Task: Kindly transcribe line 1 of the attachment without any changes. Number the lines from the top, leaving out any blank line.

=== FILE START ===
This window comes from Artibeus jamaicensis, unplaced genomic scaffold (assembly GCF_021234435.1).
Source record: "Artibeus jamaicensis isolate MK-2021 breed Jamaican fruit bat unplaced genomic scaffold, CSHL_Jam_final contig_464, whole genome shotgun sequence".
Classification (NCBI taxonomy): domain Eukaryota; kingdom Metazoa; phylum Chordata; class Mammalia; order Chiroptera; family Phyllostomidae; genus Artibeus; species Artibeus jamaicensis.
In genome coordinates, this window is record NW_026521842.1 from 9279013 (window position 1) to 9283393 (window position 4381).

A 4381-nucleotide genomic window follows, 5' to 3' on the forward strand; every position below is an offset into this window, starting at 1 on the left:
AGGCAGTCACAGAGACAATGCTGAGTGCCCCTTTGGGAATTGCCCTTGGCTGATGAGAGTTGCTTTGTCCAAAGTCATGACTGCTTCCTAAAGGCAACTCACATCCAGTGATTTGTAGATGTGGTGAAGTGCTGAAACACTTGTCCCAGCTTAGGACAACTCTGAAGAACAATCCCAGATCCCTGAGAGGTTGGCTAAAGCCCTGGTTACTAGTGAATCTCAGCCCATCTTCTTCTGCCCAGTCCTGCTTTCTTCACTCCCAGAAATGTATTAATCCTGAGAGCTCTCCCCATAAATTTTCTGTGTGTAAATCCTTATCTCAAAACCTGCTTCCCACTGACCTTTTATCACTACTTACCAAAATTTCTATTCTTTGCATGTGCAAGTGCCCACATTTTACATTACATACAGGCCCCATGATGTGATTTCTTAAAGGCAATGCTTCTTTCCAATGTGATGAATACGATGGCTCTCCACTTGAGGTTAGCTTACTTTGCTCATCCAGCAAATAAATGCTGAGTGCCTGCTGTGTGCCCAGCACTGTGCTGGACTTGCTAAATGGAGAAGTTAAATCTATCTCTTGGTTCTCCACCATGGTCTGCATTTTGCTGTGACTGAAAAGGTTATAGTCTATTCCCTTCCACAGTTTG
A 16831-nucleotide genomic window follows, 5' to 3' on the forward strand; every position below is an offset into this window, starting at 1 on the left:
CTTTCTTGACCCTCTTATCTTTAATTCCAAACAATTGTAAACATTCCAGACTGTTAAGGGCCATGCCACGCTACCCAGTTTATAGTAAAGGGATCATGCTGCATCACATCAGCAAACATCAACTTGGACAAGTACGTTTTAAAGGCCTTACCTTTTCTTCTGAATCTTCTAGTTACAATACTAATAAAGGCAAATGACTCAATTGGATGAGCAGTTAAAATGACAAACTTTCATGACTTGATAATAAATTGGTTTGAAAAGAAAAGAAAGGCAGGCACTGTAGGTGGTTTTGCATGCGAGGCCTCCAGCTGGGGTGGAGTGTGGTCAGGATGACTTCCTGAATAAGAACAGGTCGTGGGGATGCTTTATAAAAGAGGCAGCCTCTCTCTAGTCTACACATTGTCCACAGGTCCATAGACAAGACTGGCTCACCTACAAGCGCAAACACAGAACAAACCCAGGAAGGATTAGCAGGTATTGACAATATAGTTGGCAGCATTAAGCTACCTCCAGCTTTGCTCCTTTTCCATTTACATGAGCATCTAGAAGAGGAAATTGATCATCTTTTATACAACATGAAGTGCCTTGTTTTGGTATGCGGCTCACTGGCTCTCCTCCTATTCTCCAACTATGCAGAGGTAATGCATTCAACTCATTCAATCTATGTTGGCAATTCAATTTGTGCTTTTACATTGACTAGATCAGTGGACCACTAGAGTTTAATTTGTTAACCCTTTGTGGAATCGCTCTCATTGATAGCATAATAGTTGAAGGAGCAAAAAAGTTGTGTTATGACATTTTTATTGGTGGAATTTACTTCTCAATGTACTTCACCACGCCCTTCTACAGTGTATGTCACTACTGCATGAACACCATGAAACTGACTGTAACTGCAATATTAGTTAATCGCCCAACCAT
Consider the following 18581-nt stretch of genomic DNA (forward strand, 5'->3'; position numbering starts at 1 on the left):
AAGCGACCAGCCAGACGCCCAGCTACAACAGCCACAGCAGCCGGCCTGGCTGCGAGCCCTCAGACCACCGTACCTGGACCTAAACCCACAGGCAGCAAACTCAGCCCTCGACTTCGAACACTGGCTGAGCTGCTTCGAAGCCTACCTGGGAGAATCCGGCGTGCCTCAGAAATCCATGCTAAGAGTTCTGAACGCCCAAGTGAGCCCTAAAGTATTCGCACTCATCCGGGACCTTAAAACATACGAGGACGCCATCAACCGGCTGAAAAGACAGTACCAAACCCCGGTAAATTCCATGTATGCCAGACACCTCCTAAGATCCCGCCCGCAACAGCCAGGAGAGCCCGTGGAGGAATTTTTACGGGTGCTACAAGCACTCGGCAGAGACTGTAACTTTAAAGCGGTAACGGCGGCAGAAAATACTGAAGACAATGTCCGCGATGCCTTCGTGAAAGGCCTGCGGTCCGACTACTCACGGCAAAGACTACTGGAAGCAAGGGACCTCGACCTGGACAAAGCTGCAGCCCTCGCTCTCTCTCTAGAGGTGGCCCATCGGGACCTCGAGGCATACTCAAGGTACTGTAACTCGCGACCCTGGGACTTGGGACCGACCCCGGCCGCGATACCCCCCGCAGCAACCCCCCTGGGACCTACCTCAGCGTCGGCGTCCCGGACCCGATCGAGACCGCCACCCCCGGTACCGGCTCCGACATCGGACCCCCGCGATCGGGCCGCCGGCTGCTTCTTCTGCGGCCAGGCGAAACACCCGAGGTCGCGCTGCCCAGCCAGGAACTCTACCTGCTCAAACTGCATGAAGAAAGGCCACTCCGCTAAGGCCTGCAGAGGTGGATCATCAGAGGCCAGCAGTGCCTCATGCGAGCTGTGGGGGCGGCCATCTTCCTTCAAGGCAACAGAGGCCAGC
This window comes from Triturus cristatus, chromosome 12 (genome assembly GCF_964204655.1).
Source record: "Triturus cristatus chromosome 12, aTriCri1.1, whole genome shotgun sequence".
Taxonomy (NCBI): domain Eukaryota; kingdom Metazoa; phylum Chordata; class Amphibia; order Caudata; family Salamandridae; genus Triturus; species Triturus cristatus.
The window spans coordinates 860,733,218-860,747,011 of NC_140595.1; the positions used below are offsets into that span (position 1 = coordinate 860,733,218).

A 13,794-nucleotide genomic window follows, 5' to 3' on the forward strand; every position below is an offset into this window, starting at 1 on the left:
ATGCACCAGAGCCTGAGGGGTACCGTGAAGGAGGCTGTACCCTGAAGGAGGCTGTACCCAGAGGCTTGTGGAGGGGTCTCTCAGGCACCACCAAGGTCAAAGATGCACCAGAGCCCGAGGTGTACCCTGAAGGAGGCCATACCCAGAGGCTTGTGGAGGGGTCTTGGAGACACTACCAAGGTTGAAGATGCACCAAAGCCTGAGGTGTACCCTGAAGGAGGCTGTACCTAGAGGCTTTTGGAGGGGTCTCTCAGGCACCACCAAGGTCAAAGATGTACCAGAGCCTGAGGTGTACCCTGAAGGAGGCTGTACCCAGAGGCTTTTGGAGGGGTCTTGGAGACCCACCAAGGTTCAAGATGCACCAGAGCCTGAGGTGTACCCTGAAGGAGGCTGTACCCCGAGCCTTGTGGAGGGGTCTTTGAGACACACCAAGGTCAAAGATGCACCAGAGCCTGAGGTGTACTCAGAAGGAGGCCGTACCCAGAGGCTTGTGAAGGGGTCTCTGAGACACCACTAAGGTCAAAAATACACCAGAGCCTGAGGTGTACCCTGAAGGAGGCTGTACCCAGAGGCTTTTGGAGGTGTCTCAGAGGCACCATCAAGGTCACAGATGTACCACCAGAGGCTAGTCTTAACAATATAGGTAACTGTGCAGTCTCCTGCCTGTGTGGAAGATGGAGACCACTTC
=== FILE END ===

This window comes from Artibeus jamaicensis, unplaced genomic scaffold (assembly GCF_021234435.1).